As for learning C I think you can take a couple of approaches. If you have a linux machine or even a linux vm, you can create simple c programs and run them pretty quickly. This isn't specific to Uprocs, but with C it won't necessarily need to be. You can learn about the langauge and how to use it without worrying about other things that might be proc specific. I have read though that with memory you should look at best practices as dynaically allocating memory can be dangerous.

You could also take the approach of just getting the dev env as TF suggested. This will get you familiar with the ide and the sim that it uses. 

As far as what chip to get, I went the avr route as to me it was like Canon vs Nikon, they both have some great tech, it just seems to be what you end up with in the end. A lot of people like the pics though and there are plenty of people here who could help. TF comes to mind.  :D

The fastest way to get started though is just to use your arduinos as you can embed the avr c in your code and it's just like running it on an avr.

As far as debugging, you can get creative and use leds to do some. you could use a counter chip to say, output a binary representation of data.  it's not the most efficient or fastest, but it would get the job done. You could also find some rudimentary serial code and use that for communication. I've seen several pieces for the avr but I haven't tried any myself.



yeah i like bootloaders but when it comes to programming things in the real world, they use C. So i would hope to get a head start on it for my future career. I would probably stick with arduino for just about everything but i want to fiddle around a bit with the raw chips. Arduino and C language have a lot in common i notice.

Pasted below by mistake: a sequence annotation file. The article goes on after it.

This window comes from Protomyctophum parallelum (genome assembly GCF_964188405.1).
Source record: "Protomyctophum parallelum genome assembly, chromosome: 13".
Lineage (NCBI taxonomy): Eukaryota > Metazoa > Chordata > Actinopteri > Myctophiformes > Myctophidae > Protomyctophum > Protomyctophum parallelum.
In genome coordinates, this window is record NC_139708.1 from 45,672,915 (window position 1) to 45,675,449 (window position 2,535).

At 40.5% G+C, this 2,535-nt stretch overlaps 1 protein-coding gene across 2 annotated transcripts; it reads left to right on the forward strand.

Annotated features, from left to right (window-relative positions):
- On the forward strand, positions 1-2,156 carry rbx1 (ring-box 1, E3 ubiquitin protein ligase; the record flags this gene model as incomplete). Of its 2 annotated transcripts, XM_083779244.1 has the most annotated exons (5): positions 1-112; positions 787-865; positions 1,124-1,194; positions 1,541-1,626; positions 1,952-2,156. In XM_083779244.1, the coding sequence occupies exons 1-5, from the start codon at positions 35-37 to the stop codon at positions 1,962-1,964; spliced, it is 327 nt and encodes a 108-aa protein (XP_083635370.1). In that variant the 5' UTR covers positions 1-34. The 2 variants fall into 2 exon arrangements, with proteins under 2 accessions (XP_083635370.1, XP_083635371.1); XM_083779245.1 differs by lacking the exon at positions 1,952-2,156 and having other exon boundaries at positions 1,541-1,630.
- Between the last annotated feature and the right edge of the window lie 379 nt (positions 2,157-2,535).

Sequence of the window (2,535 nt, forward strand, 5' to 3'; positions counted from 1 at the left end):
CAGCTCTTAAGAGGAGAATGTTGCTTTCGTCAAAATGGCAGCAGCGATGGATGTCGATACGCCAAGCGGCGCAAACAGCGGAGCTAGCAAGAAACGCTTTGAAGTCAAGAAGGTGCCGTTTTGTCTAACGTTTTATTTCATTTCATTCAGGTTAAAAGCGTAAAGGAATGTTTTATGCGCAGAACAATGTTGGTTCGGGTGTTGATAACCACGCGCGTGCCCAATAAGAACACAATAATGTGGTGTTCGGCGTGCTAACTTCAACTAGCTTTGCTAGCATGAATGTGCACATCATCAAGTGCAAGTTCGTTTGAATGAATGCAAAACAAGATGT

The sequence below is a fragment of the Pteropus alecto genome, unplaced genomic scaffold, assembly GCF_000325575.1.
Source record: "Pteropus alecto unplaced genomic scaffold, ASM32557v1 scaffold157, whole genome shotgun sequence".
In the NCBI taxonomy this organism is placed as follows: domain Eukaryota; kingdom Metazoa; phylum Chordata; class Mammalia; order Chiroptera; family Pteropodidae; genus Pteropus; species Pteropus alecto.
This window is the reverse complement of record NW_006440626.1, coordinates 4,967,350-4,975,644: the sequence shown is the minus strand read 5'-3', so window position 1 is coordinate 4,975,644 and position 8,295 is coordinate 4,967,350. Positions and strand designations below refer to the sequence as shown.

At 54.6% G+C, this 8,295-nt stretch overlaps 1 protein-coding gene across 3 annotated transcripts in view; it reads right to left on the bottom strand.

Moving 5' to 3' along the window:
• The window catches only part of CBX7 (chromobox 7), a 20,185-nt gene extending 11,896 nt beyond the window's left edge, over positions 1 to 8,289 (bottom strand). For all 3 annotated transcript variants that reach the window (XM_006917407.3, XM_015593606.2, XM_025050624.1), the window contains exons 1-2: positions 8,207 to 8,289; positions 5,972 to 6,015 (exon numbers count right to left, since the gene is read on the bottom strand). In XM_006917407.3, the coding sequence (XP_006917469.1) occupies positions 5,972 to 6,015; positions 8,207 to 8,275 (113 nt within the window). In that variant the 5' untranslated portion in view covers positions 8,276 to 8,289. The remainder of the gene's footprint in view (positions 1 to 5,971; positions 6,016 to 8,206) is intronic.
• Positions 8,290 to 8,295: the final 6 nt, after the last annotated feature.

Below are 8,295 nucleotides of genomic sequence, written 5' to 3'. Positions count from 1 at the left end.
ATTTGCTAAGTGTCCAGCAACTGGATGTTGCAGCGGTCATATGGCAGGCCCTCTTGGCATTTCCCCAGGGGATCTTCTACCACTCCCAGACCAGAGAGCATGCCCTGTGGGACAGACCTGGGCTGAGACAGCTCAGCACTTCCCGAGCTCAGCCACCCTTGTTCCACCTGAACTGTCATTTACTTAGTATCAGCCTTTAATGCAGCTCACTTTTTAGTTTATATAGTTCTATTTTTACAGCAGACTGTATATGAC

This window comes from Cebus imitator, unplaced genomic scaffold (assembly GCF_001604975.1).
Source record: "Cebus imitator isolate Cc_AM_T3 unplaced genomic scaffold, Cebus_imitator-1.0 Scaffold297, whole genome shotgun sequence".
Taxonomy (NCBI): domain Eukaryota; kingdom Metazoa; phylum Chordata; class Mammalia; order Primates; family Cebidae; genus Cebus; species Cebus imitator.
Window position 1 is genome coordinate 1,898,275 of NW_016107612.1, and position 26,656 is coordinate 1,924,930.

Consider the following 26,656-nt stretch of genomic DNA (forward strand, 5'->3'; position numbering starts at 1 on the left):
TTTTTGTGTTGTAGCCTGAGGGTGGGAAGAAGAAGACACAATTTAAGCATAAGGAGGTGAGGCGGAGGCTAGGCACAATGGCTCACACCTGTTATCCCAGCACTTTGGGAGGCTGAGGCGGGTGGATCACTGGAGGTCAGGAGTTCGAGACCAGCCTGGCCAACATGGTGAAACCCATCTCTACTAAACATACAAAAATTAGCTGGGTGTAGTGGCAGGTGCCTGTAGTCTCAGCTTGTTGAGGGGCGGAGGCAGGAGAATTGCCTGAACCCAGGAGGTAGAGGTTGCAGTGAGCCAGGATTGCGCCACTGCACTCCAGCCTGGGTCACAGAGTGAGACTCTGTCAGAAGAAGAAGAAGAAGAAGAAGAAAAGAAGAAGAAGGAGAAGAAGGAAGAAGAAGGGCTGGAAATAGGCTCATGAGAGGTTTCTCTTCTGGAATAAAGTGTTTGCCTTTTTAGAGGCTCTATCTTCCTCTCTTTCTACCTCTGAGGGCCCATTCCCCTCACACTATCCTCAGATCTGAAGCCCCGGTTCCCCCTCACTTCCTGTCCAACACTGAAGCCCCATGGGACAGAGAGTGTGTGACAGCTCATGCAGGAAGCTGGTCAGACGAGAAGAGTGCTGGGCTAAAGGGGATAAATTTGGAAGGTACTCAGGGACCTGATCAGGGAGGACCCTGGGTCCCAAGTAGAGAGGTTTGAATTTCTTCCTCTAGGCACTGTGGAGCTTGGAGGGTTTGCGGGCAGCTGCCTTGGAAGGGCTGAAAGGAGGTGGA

In the real world, they use assembly...

BTW, have you ever researched the Arduino?

You really should look at this....  http://arduino.cc/hu/Main/Documentation


Can I program the Arduino board in C?

In fact, you already are; the Arduino language is merely a set of C/C++ functions that can be called from your code. Your sketch undergoes minor changes (e.g. automatic generation of function prototypes) and then is passed directly to a C/C++ compiler (avr-g++). All standard C and C++ constructs supported by avr-g++ should work in Arduino. For more details, see the page on the Arduino build process.

 So yeah, saying "Arduino and C language have a lot in common i notice" is like saying H2O has a lot in common with water....


well Arduino is still not pure C is what i am saying. 

What i am trying to get at is what would something that is massed produced be programmed in? Would it be assembly, C or what ever? Thats to say your average little programmed toy or something, maybe not even a average toy. I am trying to look ahead here. I am sure lots of people here would love to see a toy on the shelfs or some kind of iPod that was programmed in Arduino with a Arduino bootloader. Is there a reason why professionally made things would not use Arduino? Or is that the future? These are serious questions i have and please i am not trying to be rude if i sound that way. I just have lots of questions that my dad cant answer :P.